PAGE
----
Dec 27, 2008 Letters
Ever since the young Benschop, very much a chip off the old block, wrote his well-publicized poem, I was moved to share my thoughts about his father, Mr. Mark Benschop snr., who was at the time in jail.
I never got around to getting it done. Then came President Jagdeo’s pardon of Mark, and I still could not summon up the motivation. Now, with the latest pardon of Mr. Phillip Bynoe, the treason co-accused with Mark, now that there is a closing of the treason episode, the time has come.
I cannot remember when I first became aware of the young Mark Benschop. As I dig deep into my memory, I am remembering that there was a pleasant buzz about this well articulated and impressive young TV host on a station which was marketing to a pro-PPP constituent. The truth is that that particular channel was not a first go for me, so I got only passing glimpses of the circumspect Mark Benchop.
I was more comfortable with what the Noel Blackman, Sharma, Rex McKay and Vieira channels had to offer. I even had a preference for the foreign materials on the channels, like Oprah, Sixty Minutes, the movies — lots of movies — HBO, CINEMAX all for free. (Sad note. I can’t afford these channels in the US) Having not found the local programmes, except the news — Kathy Hughes, Enrico Woolford — interestingly enough, I mostly had my TV hooked up to a VHS player, whereby I could also watch bootlegged movies not yet released to HBO. Life was good.
When Mark left that channel, and I have no idea why, to ply his trade at Channel 9, he caught my full attention, and I can safely say the attention of many, many Guyanese. It became a nightly ritual for my family and me to watch ‘Straight Up,’ and again I can safely say the same for many families.
Mark was a refreshing intervention to reporting generally in Guyana. That was my impression from the late 90’s to 2001, when I left GT. None of the players on the scene at the time matched Mark’s dynamism, magnetism, programme content and approach. Of course, the content was mostly anti-government, but let’s face it: It is rare that a Government in office does not get the majority of the hits; and in this case, after a tentative wait-and-see period after 1992, and when it became obvious that the Government had no intention of changing constitutional direction, the build-up of causes for criticism were enormous by 1997.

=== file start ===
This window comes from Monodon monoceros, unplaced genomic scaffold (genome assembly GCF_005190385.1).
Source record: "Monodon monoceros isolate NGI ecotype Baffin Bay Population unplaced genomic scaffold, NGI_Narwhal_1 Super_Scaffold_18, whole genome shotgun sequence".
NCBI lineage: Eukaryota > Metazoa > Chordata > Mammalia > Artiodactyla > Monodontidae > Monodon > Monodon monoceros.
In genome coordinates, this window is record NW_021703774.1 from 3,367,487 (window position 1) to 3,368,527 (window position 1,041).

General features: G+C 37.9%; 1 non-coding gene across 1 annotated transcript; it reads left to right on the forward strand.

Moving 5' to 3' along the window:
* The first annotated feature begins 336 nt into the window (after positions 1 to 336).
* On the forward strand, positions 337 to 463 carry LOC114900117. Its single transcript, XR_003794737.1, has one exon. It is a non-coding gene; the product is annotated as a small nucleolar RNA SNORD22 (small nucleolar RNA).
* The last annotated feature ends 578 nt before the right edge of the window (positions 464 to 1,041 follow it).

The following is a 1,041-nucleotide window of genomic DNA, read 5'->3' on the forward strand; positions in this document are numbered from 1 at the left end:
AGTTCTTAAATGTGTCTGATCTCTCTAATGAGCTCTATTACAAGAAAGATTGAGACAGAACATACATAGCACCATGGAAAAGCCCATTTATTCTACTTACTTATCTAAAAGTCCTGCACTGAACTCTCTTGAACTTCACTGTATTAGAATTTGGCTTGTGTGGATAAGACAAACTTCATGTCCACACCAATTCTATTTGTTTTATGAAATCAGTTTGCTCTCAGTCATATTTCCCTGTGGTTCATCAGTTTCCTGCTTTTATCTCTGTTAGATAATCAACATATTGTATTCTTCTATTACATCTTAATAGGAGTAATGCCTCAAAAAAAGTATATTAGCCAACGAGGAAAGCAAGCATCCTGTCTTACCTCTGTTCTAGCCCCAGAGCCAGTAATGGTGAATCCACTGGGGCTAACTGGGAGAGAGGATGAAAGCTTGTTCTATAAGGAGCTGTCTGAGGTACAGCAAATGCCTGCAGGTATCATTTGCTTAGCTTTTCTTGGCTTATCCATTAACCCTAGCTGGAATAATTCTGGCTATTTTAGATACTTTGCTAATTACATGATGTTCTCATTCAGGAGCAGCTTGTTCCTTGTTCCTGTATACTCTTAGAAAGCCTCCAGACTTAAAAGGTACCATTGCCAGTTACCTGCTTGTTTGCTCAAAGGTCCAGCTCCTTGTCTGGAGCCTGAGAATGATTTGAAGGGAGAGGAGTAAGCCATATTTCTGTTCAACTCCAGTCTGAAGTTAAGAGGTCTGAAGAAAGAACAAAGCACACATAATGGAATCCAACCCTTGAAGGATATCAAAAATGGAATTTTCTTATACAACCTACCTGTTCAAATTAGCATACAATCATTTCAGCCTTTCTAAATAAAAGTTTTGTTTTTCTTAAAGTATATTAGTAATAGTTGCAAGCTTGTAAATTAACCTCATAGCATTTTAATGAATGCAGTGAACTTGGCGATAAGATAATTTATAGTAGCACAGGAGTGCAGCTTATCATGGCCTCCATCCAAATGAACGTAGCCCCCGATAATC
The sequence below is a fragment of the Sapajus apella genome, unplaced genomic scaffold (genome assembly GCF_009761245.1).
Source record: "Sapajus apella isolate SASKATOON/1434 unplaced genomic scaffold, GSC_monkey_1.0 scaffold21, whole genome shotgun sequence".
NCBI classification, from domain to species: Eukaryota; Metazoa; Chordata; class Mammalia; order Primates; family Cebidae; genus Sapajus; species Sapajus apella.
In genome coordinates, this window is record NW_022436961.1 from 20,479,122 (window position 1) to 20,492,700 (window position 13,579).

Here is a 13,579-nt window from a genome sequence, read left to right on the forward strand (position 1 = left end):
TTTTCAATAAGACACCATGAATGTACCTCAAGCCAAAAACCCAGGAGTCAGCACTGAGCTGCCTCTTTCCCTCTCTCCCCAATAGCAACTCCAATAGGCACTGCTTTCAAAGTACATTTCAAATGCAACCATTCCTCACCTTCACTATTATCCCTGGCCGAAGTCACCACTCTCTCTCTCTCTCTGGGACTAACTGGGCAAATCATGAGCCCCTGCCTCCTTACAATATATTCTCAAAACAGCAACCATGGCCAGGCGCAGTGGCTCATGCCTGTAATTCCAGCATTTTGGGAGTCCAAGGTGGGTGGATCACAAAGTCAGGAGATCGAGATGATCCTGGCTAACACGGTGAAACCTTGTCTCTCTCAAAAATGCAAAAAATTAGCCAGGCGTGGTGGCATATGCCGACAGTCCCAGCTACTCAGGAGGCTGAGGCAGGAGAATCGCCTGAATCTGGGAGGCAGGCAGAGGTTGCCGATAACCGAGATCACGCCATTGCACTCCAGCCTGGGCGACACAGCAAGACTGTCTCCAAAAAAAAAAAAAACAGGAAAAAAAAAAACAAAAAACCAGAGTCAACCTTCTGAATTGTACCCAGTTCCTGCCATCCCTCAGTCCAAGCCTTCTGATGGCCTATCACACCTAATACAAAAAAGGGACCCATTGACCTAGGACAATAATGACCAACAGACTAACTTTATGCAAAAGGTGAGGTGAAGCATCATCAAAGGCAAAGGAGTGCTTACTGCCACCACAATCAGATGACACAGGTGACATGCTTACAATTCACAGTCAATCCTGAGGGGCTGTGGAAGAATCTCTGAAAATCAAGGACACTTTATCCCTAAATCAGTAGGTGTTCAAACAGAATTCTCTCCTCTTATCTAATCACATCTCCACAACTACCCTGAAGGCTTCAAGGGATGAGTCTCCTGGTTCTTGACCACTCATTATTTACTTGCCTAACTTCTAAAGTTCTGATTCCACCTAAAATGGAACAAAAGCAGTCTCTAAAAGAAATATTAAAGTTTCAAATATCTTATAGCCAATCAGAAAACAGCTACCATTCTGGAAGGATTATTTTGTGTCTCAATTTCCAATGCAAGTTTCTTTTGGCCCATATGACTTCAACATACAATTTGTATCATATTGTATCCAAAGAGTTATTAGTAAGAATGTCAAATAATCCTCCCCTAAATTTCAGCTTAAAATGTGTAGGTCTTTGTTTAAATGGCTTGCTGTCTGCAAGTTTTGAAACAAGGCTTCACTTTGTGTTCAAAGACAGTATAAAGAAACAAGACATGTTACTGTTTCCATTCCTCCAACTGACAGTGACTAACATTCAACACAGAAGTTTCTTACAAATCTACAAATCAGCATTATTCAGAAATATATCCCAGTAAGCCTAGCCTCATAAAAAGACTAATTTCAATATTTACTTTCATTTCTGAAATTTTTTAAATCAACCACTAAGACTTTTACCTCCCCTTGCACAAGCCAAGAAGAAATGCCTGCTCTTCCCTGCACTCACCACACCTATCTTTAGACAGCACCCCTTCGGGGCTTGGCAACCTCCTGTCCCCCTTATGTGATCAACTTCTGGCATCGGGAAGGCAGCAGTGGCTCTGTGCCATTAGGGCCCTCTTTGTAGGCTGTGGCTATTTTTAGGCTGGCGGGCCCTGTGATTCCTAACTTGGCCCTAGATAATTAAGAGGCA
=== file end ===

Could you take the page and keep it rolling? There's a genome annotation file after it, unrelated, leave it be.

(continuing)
Mark’s shows were not political comedy but they were lively and held your attention. Because of my lack of exposure to various reporting styles, I, and I am sure many Guyanese, did not understand what Mark was doing. Mark was ultra-investigative in his approach, he was not afraid to speak his mind or follow a lead. He also, with great effect, included parody, which was very amusing to the listeners and damaging to the objects. Parody? I did not even know what a parody was. When he used it, and Commissioner Laurie Lewis was the greatest object, I laughed my head off, but at the same time thought that this man was out of his mind, he may have been taking his “rhetoric” to the edge of breaking the law and definitely disrespectful.
After coming to America and after watching programmes like Saturday Night Live, Jay Leno, Jimmy Kimmel and the likes, Rush Limbaugh, Shawn Hannity and the likes, I settled into the conclusion that Mark fits into the mold of a Keith Olbermann, and he was bringing to Guyana a refreshing international TV model and presence of serious political analysis and probe. We were not ready for the paradigm shift. It created much relief and amusement for the audience, but bugged the hell out of the Government and law enforcement. It got him in jail. Amazing! Treason? It is hard for me to come to that conclusion, but that is just me, and you will see why when I present my brief later.
Mark included live interviews on his programmes. His interviews of the late First Lady Viola Burnham and Mayor Hamilton Green were superb. Mark’s aggressive investigative approach once took him, his microphone and his camera onto the Atlantic, where a boat with contraband, or guns, or something to that effect, was detained by the Coast Guard/Customs, to do interviews and get updates on what was going on from the authorities. Thrills-up-your-spine reporting.
The period 1997 to 2001 was rife with protests, marches, strikes, choke-and-rob, the works. That was the period in which the PNC went to court to contest the result of the 1997 elections and lost. In the midst of the public servants’ strike and chaos, our country’s business ended up in St Lucia, the PPP’s term in office cut short, and all this culminating with the famous handshake between the late President Hoyte and President Janet Jagan. One can very well imagine the confusion in GT at that time.
Mark, being the kind of reporter he is, was in the thick of it all; and anytime word got out that he was broadcasting live from a hot point, his TV audience came out on the road in numbers to see this marvellous reporter at work. All this did was add to the confusion, creating nightmarish situations for law enforcement.